The RFP presents robust relaxation arising from magnetic fluctuations, a process sometimes referred to as magnetic self-organization. Magnetic fluctuations strongly influence the macroscopic behavior of the RFP. The influence of magnetic fluctuations on particle and energy transport is discussed in the section Discovering the Lower Limit to Magnetic Transport .
Here we discuss other aspects of magnetic self-organization: the transport of angular momentum, the dynamo effect, magnetic reconnection, ion heating by fluctuations, the origin and role of m = 0 modes, and magnetic microturbulence. We aim to determine the mechanism responsible for the transport of angular momentum, a process that determines the plasma rotation. We are continuing our research unraveling the physics of the dynamo effect, a mechanism that determines, in part, the current density profile. Closely related to the dynamo study is our investigation of basic properties of magnetic reconnection, including two-fluid effects. The RFP displays strong self-heating of ions, an intriguing effect which to date lacks explanation. Underlying much of the self-organization in the RFP is the occurrence of m = 0 modes that appear to be a trigger for discrete self-organization events. We are continuing our efforts to understand their role and consequences. Finally, the RFP displays broadband magnetic turbulence at frequencies above those of the large-scale tearing modes. These fluctuations may offer opportunity to enhance understanding of magnetic turbulence, in genesral. The strong effect of magnetic self-organization on the performance of the RFP motivates our research in this area as part of our development of the RFP as a fusion energy source. In addition, these studies have particularly strong impact on plasma physics in general, extending to plasma astrophysics. Thus, these studies will also receive support from the new Center for Magnetic Self-Organization (CMSO) .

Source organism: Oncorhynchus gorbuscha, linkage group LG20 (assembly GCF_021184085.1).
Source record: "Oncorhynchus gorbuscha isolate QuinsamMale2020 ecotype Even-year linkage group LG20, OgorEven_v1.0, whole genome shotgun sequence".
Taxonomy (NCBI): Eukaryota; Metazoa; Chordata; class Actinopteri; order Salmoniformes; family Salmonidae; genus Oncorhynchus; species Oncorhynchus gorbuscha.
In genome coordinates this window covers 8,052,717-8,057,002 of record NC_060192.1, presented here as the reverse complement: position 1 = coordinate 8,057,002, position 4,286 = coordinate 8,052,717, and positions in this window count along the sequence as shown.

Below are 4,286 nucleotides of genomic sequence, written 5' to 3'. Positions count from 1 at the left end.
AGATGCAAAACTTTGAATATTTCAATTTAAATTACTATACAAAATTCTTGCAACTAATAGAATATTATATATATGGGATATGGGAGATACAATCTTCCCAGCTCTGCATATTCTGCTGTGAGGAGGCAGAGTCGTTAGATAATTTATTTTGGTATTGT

The University of Wisconsin is the principal investigator institution for the Center, primarily because of the presence of the MST experiment. The purpose of the Center is to study fundamental plasma physics issues, within the overall theme of magnetic self-organization, that are common to the lab and astrophysical plasmas. A key feature of the Center is that it unites laboratory and astrophysical scientists in a collaborative approach to these plasma problems. This is a remarkable opportunity for MST fusion research and a notable benefit to fusion energy outreach to other sciences. The Center research plan consists of six topics: dynamo effects, magnetic reconnection, angular momentum transport, ion heating, magnetic chaos and transport, and magnetic helicity conservation and transport. All these phenomena are strongly coupled in MST, occurring simultaneously during a sawtooth crash and likely related to magnetic fluctuations. They also occur in key astrophysical situations: dynamo field generation is ubiquitous in the universe; magnetic reconnection drives solar flares and can regulate star formation; angular momentum transport determines black hole accretion rates; and ion heating occurs in the solar wind. Thus, understanding magnetic self-organization in plasmas is crucial to unraveling puzzles in both astrophysical and laboratory plasma behavior.